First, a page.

A team of scientists compared genetic data with existing archaeological evidence to reveal that man’s best friend may have emerged independently from two separate, possibly now extinct, wolf populations that lived on opposite sides of the Eurasian continent.
This means that dogs may have been domesticated not once, as widely believed, but twice. A major international research project on dog domestication, including scientists from the University of Oxford, the University of Liverpool and Trinity College Dublin, has reconstructed the evolutionary history of dogs by first sequencing the genome of a 4,800-year old medium-sized dog from bone excavated at the Neolithic Passage Tomb of Newgrange, Ireland.
Senior author and Director of Palaeo-BARN (the Wellcome Trust Palaeogenomics & Bio-Archaeology Research Network) at Oxford University, Professor Greger Larson, said: “Animal domestication is a rare thing and a lot of evidence is required to overturn the assumption that it happened just once in any species.
“Our ancient DNA evidence, combined with the archaeological record of early dogs, suggests that we need to reconsider the number of times dogs were domesticated independently. Maybe the reason there hasn’t yet been a consensus about where dogs were domesticated is because everyone has been a little bit right.”
The team, including French researchers based in Lyon and at the National Museum of Natural History in Paris, also obtained mitochondrial DNA from 59 ancient dogs living between 14,000 to 3,000 years ago and then compared them with the genetic signatures of more than 2,500 previously studied modern dogs.
The results of their analyses demonstrate a genetic separation between modern dog populations currently living in East Asia and Europe. Curiously, this population split seems to have taken place after the earliest archaeological evidence for dogs in Europe.
Professor Keith Dobney, co-author and co-director of the dog domestication project from the University of Liverpool’s Department of Archaeology, Classics and Egyptology, said: “With the collaboration of many colleagues from across the world–sharing ideas, key specimens and their own data – the genetic and archaeological evidence are now beginning to tell a new coherent story. With so much new and exciting data to come, we will finally be able to uncover the true history of man’s best friend.”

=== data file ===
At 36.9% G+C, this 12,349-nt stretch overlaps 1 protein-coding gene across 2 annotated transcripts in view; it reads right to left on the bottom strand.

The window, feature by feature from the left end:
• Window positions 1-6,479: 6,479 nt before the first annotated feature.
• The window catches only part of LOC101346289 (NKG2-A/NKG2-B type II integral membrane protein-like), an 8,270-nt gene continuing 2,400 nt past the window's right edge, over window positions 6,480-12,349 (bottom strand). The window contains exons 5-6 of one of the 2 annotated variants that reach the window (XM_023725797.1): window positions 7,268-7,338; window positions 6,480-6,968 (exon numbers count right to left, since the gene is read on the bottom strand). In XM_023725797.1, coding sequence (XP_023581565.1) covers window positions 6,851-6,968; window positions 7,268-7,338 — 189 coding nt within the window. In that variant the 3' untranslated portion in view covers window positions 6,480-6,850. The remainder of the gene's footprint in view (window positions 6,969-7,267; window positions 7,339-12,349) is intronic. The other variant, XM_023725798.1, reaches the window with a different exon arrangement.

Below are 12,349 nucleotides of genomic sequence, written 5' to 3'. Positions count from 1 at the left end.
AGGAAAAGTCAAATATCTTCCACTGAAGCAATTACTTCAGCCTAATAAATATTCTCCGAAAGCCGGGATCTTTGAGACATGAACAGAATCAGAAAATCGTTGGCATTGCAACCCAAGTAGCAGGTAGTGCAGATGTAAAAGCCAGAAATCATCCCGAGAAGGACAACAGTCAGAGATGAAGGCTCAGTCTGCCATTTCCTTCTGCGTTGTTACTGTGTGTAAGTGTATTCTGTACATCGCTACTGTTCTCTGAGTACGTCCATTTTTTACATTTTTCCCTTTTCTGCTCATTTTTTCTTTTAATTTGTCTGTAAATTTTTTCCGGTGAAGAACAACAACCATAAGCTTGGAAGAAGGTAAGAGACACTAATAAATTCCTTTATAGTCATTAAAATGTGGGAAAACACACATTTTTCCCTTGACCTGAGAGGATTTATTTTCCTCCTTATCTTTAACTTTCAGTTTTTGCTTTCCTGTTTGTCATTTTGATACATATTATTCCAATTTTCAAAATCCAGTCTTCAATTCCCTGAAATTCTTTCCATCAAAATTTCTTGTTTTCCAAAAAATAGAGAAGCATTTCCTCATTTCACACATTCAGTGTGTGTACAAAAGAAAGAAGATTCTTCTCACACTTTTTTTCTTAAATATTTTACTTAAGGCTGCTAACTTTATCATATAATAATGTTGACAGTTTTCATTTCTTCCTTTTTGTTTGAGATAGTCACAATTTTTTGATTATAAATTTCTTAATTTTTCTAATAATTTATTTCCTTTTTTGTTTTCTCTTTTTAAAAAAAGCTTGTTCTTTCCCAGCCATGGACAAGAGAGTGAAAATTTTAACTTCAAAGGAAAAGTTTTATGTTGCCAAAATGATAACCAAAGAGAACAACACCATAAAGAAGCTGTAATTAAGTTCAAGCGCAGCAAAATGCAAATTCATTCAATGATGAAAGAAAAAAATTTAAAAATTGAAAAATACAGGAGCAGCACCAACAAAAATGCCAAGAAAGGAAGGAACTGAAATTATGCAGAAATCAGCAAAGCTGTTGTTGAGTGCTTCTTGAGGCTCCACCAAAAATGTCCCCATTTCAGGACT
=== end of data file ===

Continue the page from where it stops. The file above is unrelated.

12,000 years ago
The new genetic evidence also shows a population turnover in Europe that appears to have mostly replaced the earliest domestic dog population there, which supports the evidence that there was a later arrival of dogs from elsewhere. A review of the archaeological record also shows that early dogs appear in both the East and West more than 12,000 years ago, but in Central Asia no earlier than 8,000 years ago.
At some point after their domestication, the eastern dogs dispersed with migrating humans into Europe where they mixed with and mostly replaced the earliest European dogs. Most dogs today are a mixture of both Eastern and Western dogs – one reason why previous genetic studies have been difficult to interpret.
The international project, which is combining ancient and modern genetic data with detailed morphological and archaeological research, is currently analysing thousands of ancient dogs and wolves to test this new perspective, and to establish the timing and location of the origins of our oldest pet.
Lead author Dr Laurent Frantz, from the Palaeo-BARN, commented: “Reconstructing the past from modern DNA is a bit like looking into the history books: you never know whether crucial parts have been erased. Ancient DNA, on the other hand, is like a time machine, and allows us to observe the past directly.”
Senior author Professor Dan Bradley, from Trinity College Dublin, commented: “The Newgrange dog bone had the best preserved ancient DNA we have ever encountered, giving us prehistoric genome of rare high quality. It is not just a postcard from the past, rather a full package special delivery.”
The paper, ‘Genomic and archaeological evidence suggest a dual origin of domestic dogs’, is published in Science and supported by the European Research Council (ERC) and the Natural Environment Research Council (NERC).